I love sports. Correction, I love watching sports and I really enjoy watching ice hockey. Sadly, my best sporting days are behind me and with every major joint from my hips down in agony after 40 minutes of 5-a-side football I need to extract my fun from sport as a spectator these days.
I would class myself as a football fan first and foremost. However, for me, football is the third most enjoyable sport to watch after rugby and ice hockey. I prefer contact sport, and football is becoming less and less of one, but that’s another blog post! but the ferociousness of both rugby and ice hockey make compelling viewing and keeps me entertained.
As a young teen, I have fond memories of going to the occasional ice hockey to see the Guildford Flames. My mum used to work for one of their primary sponsors and we got the chance to watch games from the comfort of an executive box overlooking the ice. More recently, I have become engrossed in the game again, but this time watching my now local team MK Lightning. Don’t get me wrong, I’m not an expert on the sport, I’m not even sure on all the rules and with all the balance of a one-legged stall I don’t even skate but I know I love watching this game!
The reason for this post is because the girlfriend and I recently took a trip to New York and took in an ice hockey game with the New York Islanders in Brooklyn and thought it would be good to highlight the differences between the two. Oh, and anywhere I have quoted prices for the Islanders I have converted it using the exchange rate at the time of writing (1.24 dollars to the pound).
The stadiums used to host the Islanders and Lightning probably highlights the biggest difference between the two teams.
The Islanders play their home games at the Barclays Center in Brooklyn. The venue can host over 15,700 supporters and even more for basketball and music concerts (17,700 and 19,000 respectively). The multi-tiered venue is host to a variety of bars, restaurants and shops as well as smaller standalone vendors also selling refreshments and Islanders official merchandise.
In contrast, the Lightning play at the MK Arena run by planet Ice. The Arena can host approximately 2,500 fans for Ice Hockey only with all seated views on a single tier that wrap all sides of the rink. An upper level bar and lower level restaurant served by a single kitchen provides the majority of refreshments during a game, along with a couple of small bottle bars and a hot-dog vendor completing all refreshment options. On match days only, a small corner at ice level provides merchandising options for supporters to purchase smaller items as well as order replica shirts.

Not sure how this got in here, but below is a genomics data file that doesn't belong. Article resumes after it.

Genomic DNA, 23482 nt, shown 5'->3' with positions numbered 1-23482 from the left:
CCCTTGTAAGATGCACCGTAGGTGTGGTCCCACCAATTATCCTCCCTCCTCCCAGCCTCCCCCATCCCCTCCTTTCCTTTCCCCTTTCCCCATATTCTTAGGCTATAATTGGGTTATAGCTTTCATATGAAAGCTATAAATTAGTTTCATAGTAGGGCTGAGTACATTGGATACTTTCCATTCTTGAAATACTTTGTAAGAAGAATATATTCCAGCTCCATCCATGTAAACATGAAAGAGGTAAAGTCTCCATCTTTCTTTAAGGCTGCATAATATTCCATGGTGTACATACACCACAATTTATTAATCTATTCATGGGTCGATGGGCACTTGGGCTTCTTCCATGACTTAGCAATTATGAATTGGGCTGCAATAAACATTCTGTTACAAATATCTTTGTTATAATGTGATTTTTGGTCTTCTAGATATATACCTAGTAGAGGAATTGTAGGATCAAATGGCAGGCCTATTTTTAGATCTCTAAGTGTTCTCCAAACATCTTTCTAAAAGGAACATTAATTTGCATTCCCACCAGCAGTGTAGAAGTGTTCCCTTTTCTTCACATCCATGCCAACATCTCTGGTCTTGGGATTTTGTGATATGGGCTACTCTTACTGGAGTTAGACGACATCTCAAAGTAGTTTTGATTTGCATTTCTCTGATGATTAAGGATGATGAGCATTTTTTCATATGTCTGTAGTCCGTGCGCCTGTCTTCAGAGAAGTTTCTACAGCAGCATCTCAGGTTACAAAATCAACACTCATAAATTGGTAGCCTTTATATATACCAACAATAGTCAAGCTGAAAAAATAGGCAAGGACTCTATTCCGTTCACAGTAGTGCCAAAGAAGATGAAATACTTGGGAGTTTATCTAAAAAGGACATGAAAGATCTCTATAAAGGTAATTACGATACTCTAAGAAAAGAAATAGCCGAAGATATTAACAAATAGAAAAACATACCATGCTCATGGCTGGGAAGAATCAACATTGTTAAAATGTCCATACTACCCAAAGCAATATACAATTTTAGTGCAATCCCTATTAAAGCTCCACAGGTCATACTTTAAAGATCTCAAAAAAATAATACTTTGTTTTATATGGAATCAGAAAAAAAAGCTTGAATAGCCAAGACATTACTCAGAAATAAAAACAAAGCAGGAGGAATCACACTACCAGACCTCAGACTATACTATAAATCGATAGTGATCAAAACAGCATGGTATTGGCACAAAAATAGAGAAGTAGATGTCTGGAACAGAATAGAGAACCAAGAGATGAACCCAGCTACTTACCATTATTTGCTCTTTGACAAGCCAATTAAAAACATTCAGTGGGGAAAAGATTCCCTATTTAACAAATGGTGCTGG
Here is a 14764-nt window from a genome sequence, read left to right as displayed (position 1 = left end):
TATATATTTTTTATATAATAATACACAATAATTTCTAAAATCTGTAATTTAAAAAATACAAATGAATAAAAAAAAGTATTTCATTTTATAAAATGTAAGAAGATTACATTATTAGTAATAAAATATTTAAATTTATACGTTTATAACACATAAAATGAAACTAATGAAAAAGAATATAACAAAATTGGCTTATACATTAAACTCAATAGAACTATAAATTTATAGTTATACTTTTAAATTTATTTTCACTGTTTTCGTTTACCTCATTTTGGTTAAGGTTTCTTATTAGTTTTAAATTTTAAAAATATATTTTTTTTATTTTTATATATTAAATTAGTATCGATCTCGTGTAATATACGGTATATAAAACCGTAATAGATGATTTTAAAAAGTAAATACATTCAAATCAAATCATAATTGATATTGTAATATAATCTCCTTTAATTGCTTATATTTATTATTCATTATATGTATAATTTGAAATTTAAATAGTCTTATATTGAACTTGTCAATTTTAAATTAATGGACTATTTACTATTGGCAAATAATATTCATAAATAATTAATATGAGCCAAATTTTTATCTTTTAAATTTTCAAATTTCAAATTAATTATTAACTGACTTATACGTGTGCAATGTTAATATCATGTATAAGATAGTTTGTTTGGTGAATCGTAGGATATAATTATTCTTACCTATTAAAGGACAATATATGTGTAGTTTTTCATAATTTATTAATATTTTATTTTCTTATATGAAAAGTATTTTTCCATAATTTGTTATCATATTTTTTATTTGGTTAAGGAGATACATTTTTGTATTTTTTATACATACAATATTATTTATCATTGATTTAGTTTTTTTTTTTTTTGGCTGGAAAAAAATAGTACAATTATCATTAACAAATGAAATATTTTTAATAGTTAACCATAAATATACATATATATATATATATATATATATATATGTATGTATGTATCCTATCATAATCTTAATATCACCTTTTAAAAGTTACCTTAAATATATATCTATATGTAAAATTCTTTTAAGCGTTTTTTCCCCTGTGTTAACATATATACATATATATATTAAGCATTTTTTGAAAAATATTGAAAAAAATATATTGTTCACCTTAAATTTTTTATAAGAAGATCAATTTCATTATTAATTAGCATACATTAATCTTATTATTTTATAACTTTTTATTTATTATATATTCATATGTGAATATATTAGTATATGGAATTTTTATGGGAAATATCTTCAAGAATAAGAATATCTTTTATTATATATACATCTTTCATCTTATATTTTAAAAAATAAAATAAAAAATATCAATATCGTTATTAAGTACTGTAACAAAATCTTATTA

This is a strange one, on so many levels they were the same – driven crowd hyping, the crowd getting behind their team and everyone just enjoying the experience. despite this, there were differences. There were always going to be differences with the different crowd sizes, but the crowd hyping was done via the scoreboard in New York, whereas in Milton Keynes it’s done with a master of ceremonies. The noise levels were different too! the volume is absolutely cranked up to the max in the Barclays Center – they also appear to have invested in fog horn from a P&O cruise liner that was absolutely deafening, but reverberated through every fibre of me being – I loved it.
I will say that I do feel sorry for the MC at Lightning, a lone ranger in the quest for people to sing and chant can occasionally feel like “Jees guys, do I keep having to remind you to do this”.
I’m not massively keen on artificial crowd noise – I believe if you’re seeing something worth watching, or you need to get your team moving the crowd should sing – simple. The idea of having to be reminded to sing, cheer or chant just seems a bit sad. But that really isn’t a discussion point for now.
The pricing of the two teams I think serves to highlight more of a cultural difference rather than sporting one. Match day tickets for MK Lightning are a flat £15 excluding booking fee regardless of where you pick to sit. Tickets for the Islanders can fluctuate per row, per tier. Tickets fluctuate anywhere between £565 to £22 (minus taxes and fees). I paid £58 per ticket (including all fees) to sit row 1 of the third tier in line with the attacking goal. This was about half I would have paid sitting in the equivalent seat at the Garden to watch the Rangers, but that’s not important right now.